Interview: Guy Bosworth Head Of Store Operations at Ole & Steen
We’re super excited to sit down with Guy Bosworth to find out more about revered bakery and patisserie Ole & Steen, and his role as Head of Operations.
Can you tell us a bit about your background?
I’ve been in hospitality and retail most of my life. I started off as a pot washer in a local pub at 16 and that was it, I got the “bug” and it never really left me. After Uni, I joined the Aldi graduate scheme which was, and still is, very highly regarded and it gave me a solid and rounded understanding of the sector. I then moved to KFC, which was a completely different culture, but I absolutely loved it. The ethos was deeply routed in people and that really stayed with me throughout my career.
I transitioned to Boots Opticians, and it was a great experience even though a very different sector to KFC. I then joined Pret, a business I had admired for a long time, and I was very pleased to have the opportunity to work with them. My role expanded after just 12 months into a regional director role, it was a very enjoyable time.
I am now Head of Operations at Ole & Steen, a smaller business than my previous roles but it’s an opportunity for me to help shape its future and make a difference on a wider scale. I’ve worked with some big corporate businesses that have given me a good toolkit that I can call upon. I’m taking the best bits and hopefully creating something amazing.
What should we know about Ole & Steen?
Ole & Steen are a Danish business best known for their handcrafted delicious breads and pastries. We are just over 5 years old in the UK and have over 100 stores in Denmark, soon to be 20 in the UK and 3 in the US. All our stores are in London except for 1 which is in Oxford. Despite the pandemic, we’ve grown and opened new stores and plan to open more this year.
What are the key factors in running a great store?
To start, it’s important that you have the right leaders in the business and that they not only understand what they are doing but are clear and focussed on the direction that they are steering the business.
What I try and instil, is a framework for autonomy which allows everybody the space and opportunity to thrive, and an environment where the parameters are clear. This year, we will give 13 to 15 people the opportunity to run one of our stores. They will be completely accountable for a multimillion-pound business. Given what everybody has been through in the last few years – that is very heart warming to me.
Motivation is important and one way to do this is to create some type of recognition system. Both KFC and Pret do this well and it is something I’ve brought into this business too. An example of this is to bring the leaders of all the stores together every quarter to talk about the business and its performance, but also to recognise the high performers. This creates a bit of competition and excitement which to me is important in keeping teams motivated.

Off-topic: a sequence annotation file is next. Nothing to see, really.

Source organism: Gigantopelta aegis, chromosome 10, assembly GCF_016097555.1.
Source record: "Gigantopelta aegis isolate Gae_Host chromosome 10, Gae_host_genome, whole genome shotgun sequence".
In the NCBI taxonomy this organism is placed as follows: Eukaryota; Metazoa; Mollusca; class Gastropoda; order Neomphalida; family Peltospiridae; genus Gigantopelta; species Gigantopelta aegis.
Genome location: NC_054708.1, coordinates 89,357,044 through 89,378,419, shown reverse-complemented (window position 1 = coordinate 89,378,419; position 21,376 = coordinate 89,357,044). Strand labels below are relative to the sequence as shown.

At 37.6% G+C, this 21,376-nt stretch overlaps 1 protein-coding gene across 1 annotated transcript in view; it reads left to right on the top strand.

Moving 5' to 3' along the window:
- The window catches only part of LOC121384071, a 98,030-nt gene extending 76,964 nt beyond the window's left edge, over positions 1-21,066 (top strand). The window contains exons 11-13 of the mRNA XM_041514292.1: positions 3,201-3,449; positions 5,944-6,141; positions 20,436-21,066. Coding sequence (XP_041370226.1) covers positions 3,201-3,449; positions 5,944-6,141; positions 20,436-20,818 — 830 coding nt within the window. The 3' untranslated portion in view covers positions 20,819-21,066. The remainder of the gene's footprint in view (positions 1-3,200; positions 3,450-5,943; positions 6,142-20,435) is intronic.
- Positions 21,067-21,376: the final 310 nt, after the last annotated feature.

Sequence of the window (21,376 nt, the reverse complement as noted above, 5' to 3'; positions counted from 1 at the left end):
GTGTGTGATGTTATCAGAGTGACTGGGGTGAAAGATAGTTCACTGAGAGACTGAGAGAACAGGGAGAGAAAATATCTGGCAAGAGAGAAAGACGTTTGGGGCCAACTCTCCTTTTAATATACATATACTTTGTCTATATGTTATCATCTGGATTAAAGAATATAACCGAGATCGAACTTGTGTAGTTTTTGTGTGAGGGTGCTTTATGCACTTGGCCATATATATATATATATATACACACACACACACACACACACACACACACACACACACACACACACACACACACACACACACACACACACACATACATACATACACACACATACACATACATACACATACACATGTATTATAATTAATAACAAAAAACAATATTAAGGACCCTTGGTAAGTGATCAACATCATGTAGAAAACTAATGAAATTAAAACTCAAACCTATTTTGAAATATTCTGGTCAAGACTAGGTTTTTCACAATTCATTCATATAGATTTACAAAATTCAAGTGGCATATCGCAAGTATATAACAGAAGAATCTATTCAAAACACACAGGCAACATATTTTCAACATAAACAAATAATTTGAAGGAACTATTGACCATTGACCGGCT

We spend a lot of time at work so making sure that people are really enjoying their job is important. As leaders, we don’t always get it right, but listening to feedback helps. Feedback gives you a good insight to what is and what isn’t working from around the business. .
What are some of the challenges for you?
Volatility. Things are changing all the time, for example this week it was reported in the news that three out of four Londoners ‘vowed’ to never return to the office full time. What this means is that the ‘shape’ of the week is changing. Where Friday used to be the biggest day of the week for hospitality, this is no longer the case. As a business, we need to understand these changes and react to them as best we can.
The cost of living ‘crisis’ as well as inflation is also pertinent right now. We don’t really understand what this will mean yet – Are people going to eat out less or at cheaper restaurants? Will they reduce their spending or reduce how often they are going out? The dynamic of what and how customers are going to spend is changing and might remain volatile for a time.
As a smaller operation, Ole & Steen can react faster. We can see how the shape of the week is changing and communicate that across the business to reforecast if necessary. We can be far nimbler than a business that has 300 or more stores for example.
Any top tips for the recruitment challenge in hospitality?
There is no silver bullet for recruitment. You need to look very closely at all the small details. Have you got the right package? Are the incentives exciting? Are we attracting the right people? Are we on the right platform? Are we working with the right recruitment consultants? Have we got a slick process in place for new applications through to hire?
Then, you really need to look at the onboarding process. The first three months are critical and if you can get that right, you will see retention building. You need to constantly be looking at the onboarding and training materials too – these are important for making sure that you keep the people you’ve got and give the new hire the best experience possible.
There is a lot of pressure on finding good resources right now but we’re all in the same boat. What we need to do is show potential recruits the opportunities and career progression in the industry. Using real life stories is an effective way to do this.
I like to use examples of where someone has joined as a team member and then moved to a team leader, an assistant manager, a general manager, etc. As a relatively young business, we don’t have many of these examples yet, but we do have some and we’re using them. This is something I will be building out over the next 12 months.
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